Learn about the natural conditions that create king tides, projected sea level rise for Port Townsend, the Washington King Tide Program, and local efforts to monitor these events and document total water levels. A demonstration on how to use the MyCoast app for contributing your observations on king tides will also be provided.

Speakers will include Bridget Trosin, Washington Sea Grant’s Coastal Policy Specialist, and Dave Wilkinson, a marine weather instructor. Dave also serves on the joint City of Port Townsend / Jefferson County Climate Action Committee and volunteers for the Local 20/20 Climate Action Group. Co-presented by PTMSC and the Jefferson Co. Marine Resources Committee. The presentation is free. 
Time: 6-7 pm | Location: Online. Register.

Washington state seeks tighter wastewater rules for Puget Sound, but sewage plant operators push back  – Seattle Times

This could be quite costly for small rural communities like ours. Can we find financial support to help upgrade our plants without massive increases in sewage costs?

…The state’s Ecology Department will decide as soon as the end of the month whether to issue a new general permit for all 58 sewage plants around the Sound. Ecology argues that as more people live here, it’s imperative they not contribute more nitrogen, which comes from their urine, and worsen low dissolved oxygen levels. These levels already occur in some parts of Puget Sound, especially in the summer. Lynda Mapes reports. (Seattle Times)

Seattle Times

Washington state seeks tighter wastewater rules for Puget Sound, but sewage plant operators push back 

Shore Friendly Living – Vegetation Management Webinar for Shoreline Landowners

Ever wonder how native plants can strengthen a shoreline? The Northwest Straits Foundation presented Ben Alexander of Sound Native Plants sharing his extensive knowledge of use of native vegetation for shoreline and habitat improvement. In this virtual workshop, Ben covered a range of topics including soil structures, root strength and the role of shoreline vegetation. Ben also provided details on removal of invasive species and restoration methods with native plant species. A recording of the webinar is available on the Northwest Straits Foundation’s YouTube channel. 

Contact Lisa Kaufman, Northwest Straits Foundation Nearshore Program Manager for more information: kaufman@nwstraitsfoundation.org

How heat waves warp ecosystems – High Country News

Just this week I was in an online discussion with a noted wildlife journalist here on the Peninsula who wanted to blame a series of environmental horrors he had recently seen on a certain restoration project, because the project was close to the area he was viewing. I tried to explain that the last few years had seen a variety of shocks to our ecosystem, and what he was seeing was far more widespread than just the area in question. Fish kills, algae blooms, massive die offs of shellfish, are easily observed but hard to map to a single root cause. But today in my inbox was this story and so I share it to help all of us understand that what is happening is anything but a local issue. The effects are widespread and causing destruction across an enormous range of wildlife. Welcome to the new world of the Pacific Northwest ecosystem under global warming.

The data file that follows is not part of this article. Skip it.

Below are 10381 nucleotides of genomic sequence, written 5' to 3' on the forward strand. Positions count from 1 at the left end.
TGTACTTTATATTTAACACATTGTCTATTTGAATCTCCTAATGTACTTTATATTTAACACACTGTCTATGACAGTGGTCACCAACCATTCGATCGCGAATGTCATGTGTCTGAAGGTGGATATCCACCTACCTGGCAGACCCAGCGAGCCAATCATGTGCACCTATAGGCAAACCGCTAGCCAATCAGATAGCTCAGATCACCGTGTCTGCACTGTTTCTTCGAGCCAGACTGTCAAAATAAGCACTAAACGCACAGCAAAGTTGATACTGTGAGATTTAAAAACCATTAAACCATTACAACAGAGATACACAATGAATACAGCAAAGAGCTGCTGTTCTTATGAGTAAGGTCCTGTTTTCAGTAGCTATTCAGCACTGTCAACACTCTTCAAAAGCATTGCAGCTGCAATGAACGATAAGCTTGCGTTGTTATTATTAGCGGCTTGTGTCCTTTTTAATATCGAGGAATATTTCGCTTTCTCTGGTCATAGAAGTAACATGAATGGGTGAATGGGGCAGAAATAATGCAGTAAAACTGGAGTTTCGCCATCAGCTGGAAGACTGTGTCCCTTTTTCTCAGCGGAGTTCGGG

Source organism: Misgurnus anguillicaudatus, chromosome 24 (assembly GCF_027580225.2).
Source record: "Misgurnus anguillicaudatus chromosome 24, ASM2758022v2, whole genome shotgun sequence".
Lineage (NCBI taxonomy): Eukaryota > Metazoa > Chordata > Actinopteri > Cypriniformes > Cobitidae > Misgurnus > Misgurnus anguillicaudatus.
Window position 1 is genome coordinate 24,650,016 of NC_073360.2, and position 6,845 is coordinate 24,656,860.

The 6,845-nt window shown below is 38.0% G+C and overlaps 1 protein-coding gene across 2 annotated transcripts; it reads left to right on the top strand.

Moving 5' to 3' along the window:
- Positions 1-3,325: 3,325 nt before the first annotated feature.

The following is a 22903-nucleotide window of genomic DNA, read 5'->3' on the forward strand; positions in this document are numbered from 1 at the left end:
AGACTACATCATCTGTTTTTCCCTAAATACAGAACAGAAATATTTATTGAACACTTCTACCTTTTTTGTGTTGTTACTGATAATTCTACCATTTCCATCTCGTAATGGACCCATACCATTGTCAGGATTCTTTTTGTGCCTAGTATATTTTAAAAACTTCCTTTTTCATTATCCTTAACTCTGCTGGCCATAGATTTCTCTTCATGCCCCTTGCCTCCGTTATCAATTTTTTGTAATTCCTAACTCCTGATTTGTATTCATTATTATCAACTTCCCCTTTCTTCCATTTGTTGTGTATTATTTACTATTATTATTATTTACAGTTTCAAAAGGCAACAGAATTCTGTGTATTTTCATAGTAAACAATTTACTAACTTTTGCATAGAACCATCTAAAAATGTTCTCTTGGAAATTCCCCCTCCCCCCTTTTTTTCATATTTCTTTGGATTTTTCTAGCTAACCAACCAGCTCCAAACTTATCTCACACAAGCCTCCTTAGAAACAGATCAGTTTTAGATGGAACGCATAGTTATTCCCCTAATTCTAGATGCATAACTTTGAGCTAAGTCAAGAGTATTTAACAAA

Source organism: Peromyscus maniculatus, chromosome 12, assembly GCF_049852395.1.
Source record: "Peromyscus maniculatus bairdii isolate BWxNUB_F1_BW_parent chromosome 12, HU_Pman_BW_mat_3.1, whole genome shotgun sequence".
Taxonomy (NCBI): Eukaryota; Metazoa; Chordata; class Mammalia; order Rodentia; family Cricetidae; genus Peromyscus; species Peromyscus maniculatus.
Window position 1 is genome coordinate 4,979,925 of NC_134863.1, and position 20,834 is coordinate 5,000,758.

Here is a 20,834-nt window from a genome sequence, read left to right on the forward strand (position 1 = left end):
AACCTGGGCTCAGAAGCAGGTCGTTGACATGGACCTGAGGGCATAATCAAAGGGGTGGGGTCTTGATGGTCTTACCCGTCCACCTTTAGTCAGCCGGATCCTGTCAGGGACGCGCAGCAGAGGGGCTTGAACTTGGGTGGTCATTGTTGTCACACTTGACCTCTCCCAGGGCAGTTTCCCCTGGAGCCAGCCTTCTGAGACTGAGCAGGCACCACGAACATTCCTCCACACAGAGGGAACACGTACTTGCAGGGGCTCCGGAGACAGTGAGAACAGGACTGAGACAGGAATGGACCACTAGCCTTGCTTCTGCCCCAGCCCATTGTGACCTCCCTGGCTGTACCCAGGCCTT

Initial reports were sobering: A billion shellfish and other intertidal animals baked to death on the coast of British Columbia. The Portland Audubon Society declared a “hawkpocalypse” as it tended to scores of sick and injured birds. And in eastern Oregon, state officials estimated that tens of thousands of sculpin, a bottom-dwelling fish, perished in streams already throttled by drought.

High Country News

What could you eat 500 years ago in the Pacific Northwest? Seattle Times & Spokesman-Review

What would your meal look like long before Europeans arrived here? An interesting quick read on the native plants and animals that were staples for those that lived off this land for thousands of years. Who catches eels out of our rivers anymore? When did you last eat Camas?

Camas photo by Jim Choate

The mechanized system of food production has churned over recent centuries, but when the land was occupied only by Indigenous people whose ties to the land had deep roots, the Pacific Northwest served an abundance of helpful herbs, fragrant flowers, fat-rich fish and vital vegetables that could easily make a feast.

The Spokesman-Review, Spokane, Wash.

Read the rest of the story at:

https://www.seattletimes.com/nation-world/what-could-you-eat-in-500-years-ago-in-the-pacific-northwest/

December’s first razor clam digs moving ahead on Washington coast

More good news.

OLYMPIA – Razor clam digging continues in December, as shellfish managers with the Washington Department of Fish and Wildlife (WDFW) have approved the next round of digs for Washington’s coastal beaches.

Photo courtesy NOAA

The latest tests for marine toxins came back all clear from the Washington Department of Health, which means the first round of December digs can proceed as planned.

“The weather hasn’t always been cooperative the last couple of weeks, but there’s still plenty of opportunities to hit the beach and dig for some razor clams,” said Dan Ayres, coastal shellfish manager with WDFW. “Hopefully December will bring some clearer winter days for people to get out and enjoy this amazing resource.”

Read the whole story here:

https://wdfw.wa.gov/news/decembers-first-razor-clam-digs-moving-ahead-washington-coast-0

West Coast Dungeness crab season to open Dec. 1 for first time in years – AP

Very good news for both the crab and those of us that eat them.

For the first time in years, commercial Dungeness crab fisheries in Oregon, Washington state and Northern California will begin on the traditional Dec. 1 opener after recent preseason testing showed high meat yield in crabs across the region.

Seattle Times
Photo courtesy of NOAA

Read the whole story here.

https://www.seattletimes.com/seattle-news/west-coast-dungeness-crab-season-to-open-dec-1-for-first-time-in-years/